Former pilot fined for misusing PIL
The Delhi HC has taken serious view of people using courts to settle scores with individuals or an organisation by filing suits under the garb of Public Interest Litigations, reports Harish V Nair.Updated: Jun 18, 2008 01:27 IST
The Delhi High Court has taken serious view of people using courts to settle scores with individuals or an organisation by filing suits under the garb of Public Interest Litigations.
The court dismissed such a petition filed by a former Indian airlines pilot and imposed a fine of Rs 10,000 on him. P.N. Sharma’s PIL sought directions to Indian airlines to review the emergency landing procedure followed by its A 320 aircraft, contending that the existing “faulty and unsafe” method put the lives of passengers at risk.
The petition was dismissed after the airlines convinced the judges Sharma –– who claimed to have 30 years experience of 16,000 flying hours flying various aircraft like DC-3, Boeing 737, Airbus A 320 –– had filed the PIL out of personal vendetta.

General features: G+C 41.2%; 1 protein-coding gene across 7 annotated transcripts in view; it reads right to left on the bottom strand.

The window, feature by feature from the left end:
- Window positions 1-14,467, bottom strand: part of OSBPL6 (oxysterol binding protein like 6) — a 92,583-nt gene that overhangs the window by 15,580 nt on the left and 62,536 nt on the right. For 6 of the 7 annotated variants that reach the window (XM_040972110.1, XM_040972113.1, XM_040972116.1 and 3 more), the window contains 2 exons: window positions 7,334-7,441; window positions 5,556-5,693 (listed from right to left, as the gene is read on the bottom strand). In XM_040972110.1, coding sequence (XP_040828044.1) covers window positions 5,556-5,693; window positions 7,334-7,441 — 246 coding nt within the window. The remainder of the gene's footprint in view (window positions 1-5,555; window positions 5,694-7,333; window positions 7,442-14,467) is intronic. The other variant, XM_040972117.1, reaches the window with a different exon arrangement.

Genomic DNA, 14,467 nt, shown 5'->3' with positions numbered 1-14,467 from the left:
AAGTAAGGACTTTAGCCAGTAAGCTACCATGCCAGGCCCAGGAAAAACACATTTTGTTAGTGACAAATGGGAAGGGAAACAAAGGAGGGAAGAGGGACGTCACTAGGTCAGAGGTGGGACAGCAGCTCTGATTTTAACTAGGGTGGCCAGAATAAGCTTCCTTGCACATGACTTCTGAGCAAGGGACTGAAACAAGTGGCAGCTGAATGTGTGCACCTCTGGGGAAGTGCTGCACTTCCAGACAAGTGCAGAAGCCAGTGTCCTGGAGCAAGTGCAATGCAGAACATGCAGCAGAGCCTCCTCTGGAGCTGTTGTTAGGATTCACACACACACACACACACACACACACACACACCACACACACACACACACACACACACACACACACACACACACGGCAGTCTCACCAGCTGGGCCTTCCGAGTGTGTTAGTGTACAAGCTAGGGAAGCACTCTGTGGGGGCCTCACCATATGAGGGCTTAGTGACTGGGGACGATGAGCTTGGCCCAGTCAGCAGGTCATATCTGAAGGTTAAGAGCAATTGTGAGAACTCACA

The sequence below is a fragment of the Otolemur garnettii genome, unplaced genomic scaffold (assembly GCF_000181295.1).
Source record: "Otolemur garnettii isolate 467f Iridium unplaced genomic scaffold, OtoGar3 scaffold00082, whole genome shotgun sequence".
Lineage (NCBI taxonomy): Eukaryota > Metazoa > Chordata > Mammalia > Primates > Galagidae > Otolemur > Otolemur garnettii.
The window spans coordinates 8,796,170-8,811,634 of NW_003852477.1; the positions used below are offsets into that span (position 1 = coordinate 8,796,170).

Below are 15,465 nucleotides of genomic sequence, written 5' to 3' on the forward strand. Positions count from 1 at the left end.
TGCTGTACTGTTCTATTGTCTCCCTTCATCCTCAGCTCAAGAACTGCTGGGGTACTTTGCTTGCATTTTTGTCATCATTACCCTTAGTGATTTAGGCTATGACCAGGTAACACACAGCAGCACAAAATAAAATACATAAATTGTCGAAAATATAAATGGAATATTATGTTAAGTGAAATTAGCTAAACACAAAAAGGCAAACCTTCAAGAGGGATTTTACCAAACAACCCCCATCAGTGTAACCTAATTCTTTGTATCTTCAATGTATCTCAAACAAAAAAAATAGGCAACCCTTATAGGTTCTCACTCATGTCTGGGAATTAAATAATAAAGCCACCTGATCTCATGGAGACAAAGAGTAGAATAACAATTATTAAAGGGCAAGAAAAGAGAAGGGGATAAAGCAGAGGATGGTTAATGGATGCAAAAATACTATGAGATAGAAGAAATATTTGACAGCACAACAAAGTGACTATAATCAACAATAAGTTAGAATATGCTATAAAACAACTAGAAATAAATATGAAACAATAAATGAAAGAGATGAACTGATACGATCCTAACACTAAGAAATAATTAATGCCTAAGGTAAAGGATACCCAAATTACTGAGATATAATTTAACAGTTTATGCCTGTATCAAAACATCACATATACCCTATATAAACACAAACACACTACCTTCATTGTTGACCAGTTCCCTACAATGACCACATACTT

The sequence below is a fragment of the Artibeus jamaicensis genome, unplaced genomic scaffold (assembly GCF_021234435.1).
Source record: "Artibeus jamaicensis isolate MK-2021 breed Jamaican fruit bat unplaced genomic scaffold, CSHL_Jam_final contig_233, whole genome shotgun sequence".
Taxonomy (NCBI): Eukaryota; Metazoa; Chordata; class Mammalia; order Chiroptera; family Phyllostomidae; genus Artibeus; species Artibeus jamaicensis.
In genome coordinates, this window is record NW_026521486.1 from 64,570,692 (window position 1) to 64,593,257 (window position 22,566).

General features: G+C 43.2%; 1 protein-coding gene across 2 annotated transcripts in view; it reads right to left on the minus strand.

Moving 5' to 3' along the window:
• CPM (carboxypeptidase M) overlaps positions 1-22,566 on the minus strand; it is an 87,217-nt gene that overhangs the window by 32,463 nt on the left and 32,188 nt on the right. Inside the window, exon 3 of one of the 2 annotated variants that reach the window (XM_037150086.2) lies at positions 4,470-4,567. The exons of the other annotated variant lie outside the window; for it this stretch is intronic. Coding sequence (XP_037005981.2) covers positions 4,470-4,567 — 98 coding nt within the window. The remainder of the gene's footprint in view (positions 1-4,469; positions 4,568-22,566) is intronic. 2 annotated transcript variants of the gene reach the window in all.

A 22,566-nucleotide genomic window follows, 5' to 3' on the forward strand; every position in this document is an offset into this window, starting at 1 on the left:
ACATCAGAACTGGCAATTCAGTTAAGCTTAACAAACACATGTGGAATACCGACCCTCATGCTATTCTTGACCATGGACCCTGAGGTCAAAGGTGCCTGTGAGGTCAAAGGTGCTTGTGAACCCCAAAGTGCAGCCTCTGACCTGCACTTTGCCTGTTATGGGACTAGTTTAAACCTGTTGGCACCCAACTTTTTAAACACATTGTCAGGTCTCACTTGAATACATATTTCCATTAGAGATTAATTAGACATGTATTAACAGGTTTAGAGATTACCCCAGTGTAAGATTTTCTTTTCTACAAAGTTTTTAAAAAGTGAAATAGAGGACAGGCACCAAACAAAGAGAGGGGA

The airlines stated in the court that Sharma’s “professional background has been such that he has tried to implicate his seniors who had found his job performance to be unsatisfactory”.
“We are of the view that the present petition is without merit and is misuse of public interest litigation…Indian Airlines claim the petitioner was suffering from an attitude problem and also anxiety and depression. In these circumstances we would give to the petitioner the benefit of doubt that it may be the action of a person who misdirected himself and not one with oblique motives,” observed a Bench of Justices Manmohan Sarin and Manmohan.
The court also took note of a civil suit Sharma had instituted against the airlines, claiming a compensation of Rs 2.6 crore for cutting short his career by 10 years by “relentless harassment at work place” and “forcing him to fly the unsafe A 320 aircraft”.
Pointing out that the Directorate General of Civil Aviation (DGCA) is the only statutory authority having expertise to deal with the petitioner’s contentions, the airlines said the court was not the appropriate forum for such an exercise.